2018 Awards Series Sharpshooter: Jayson Tatum
It’s awards season at Celtics.com! We’re handing out six awards over the next few weeks as we roll through this year’s Celtics.com Awards Series. We may not have trophies or acceptance speeches, but we do have some top-flight Celtics performances to outline. Here we go...
BOSTON – Long-range shooting was not considered to be one of Jayson Tatum’s specialties in college. During his lone season at Duke, the 6-foot-8 forward connected on 40 of his 117 attempts for a 34.2 percent clip, while thriving mostly from midrange.
Once he got to the pros, however, something suddenly clicked for Tatum beyond the arc. Three-pointers started falling at a record-breaking pace, and at just 19 years old, he quickly became one of the feared shooters in the game.
By season’s end, he was a shoo-in for our Sharpshooter of the Year award.
Tatum wasted no time in his transition to the NBA 3-point line. Through his first 10 games, he connected on 15-of-29 long-range attempts for an eye-popping 51.7 percent clip.
The sudden surge was turning heads around the league, but Tatum was not surprised by his start because he had been persistently grinding away to improve that area of his game.
“I worked on it day-in and day-out, trying to get drafted as high as possible,” Tatum said after an early-season win against the Milwaukee Bucks. “I was working on the things that people said I couldn’t do well and shooting 3s was one of them.”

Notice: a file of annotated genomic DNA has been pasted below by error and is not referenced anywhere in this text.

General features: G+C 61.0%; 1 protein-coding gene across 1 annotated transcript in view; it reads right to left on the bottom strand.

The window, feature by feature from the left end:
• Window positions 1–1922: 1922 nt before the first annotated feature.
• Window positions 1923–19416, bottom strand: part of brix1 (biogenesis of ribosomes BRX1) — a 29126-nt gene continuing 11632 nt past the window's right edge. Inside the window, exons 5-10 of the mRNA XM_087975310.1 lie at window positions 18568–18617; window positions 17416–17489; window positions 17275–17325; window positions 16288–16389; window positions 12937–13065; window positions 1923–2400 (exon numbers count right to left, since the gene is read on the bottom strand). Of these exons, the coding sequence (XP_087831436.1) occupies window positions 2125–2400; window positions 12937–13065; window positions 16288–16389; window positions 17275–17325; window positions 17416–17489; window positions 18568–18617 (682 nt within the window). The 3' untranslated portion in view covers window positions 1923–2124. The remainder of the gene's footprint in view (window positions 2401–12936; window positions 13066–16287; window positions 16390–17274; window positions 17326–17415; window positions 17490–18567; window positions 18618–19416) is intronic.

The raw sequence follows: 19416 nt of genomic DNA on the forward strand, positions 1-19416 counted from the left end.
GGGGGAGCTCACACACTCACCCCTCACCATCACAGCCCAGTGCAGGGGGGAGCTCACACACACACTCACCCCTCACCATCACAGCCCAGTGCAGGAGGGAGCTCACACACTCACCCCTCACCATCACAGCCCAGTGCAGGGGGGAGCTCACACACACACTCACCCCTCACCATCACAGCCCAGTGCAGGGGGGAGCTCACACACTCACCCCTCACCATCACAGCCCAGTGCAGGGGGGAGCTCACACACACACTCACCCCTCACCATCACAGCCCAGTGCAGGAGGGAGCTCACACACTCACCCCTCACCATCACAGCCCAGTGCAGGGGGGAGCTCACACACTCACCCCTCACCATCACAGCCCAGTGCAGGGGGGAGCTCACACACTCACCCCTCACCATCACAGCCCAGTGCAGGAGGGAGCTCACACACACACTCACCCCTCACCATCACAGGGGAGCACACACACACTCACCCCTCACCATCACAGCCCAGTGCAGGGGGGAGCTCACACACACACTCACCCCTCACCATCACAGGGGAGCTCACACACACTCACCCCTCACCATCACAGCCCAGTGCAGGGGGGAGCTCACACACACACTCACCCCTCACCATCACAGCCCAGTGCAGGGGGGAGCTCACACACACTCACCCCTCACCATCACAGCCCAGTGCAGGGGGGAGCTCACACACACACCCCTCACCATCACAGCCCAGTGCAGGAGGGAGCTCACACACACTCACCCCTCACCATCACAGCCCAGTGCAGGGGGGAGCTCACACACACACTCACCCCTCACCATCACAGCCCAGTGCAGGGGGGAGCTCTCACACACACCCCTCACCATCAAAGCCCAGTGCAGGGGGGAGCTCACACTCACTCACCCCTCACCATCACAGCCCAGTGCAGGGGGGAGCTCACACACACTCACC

Some pundits thought it was beginners luck, but Tatum’s rate didn’t drop at all through the first two months of the season. By Game 33, he was still shooting 51.5 percent from deep – good enough to lead the entire league.
Tatum experienced a slight midseason dip, but never quite hit the “rookie wall.” He finished off the campaign with a team-leading and franchise record 3-point clip of 43.4 percent, while also establishing a Celtics rookie mark with 105 3-point makes.
Tatum’s long-range percentage was also the fourth-highest rookie mark in NBA history among players who made at least 100 treys, placing him behind D.J. Augustin, Stephen Curry and Wesley Person.
Certainly, it was one of the greatest transitions a player has ever made from college to the pros.
With that being said, Tatum’s teammates and coaches saw from the beginning how great of a shooter he could become because of his prowess from midrange. They just had to convince him to step back a few feet and help him build the confidence to let it fly from beyond the arc.
“We would play pick-up games in September and he was just abusing people in the midrange,” said veteran teammate Al Horford. “He’d just post the ball, shake and raise, and all that. But I think coach was kind of like, ‘No, we want you to get out there and shoot the 3s and save those (midrange shots) for end-of-the-clock-type shots.’”
That advice paid off, and Tatum went to have one of the greatest rookie shooting seasons in NBA history.
The scary thing is, C's coach Brad Stevens believes Tatum’s development in that area is just beginning.
“For a guy with his frame, he shoots it effortless,” said Stevens. “I mean, he’s going to be able to shoot it deeper, and he’s going to be able to make it off running once he gets a little bit stronger, more used to it, and everything else. He’s going to be a heck of a shooter.”
In one season, Tatum has already established himself as a heck of a shooter, and a record-breaking one at that. And that’s why he’s our Sharpshooter of the Year.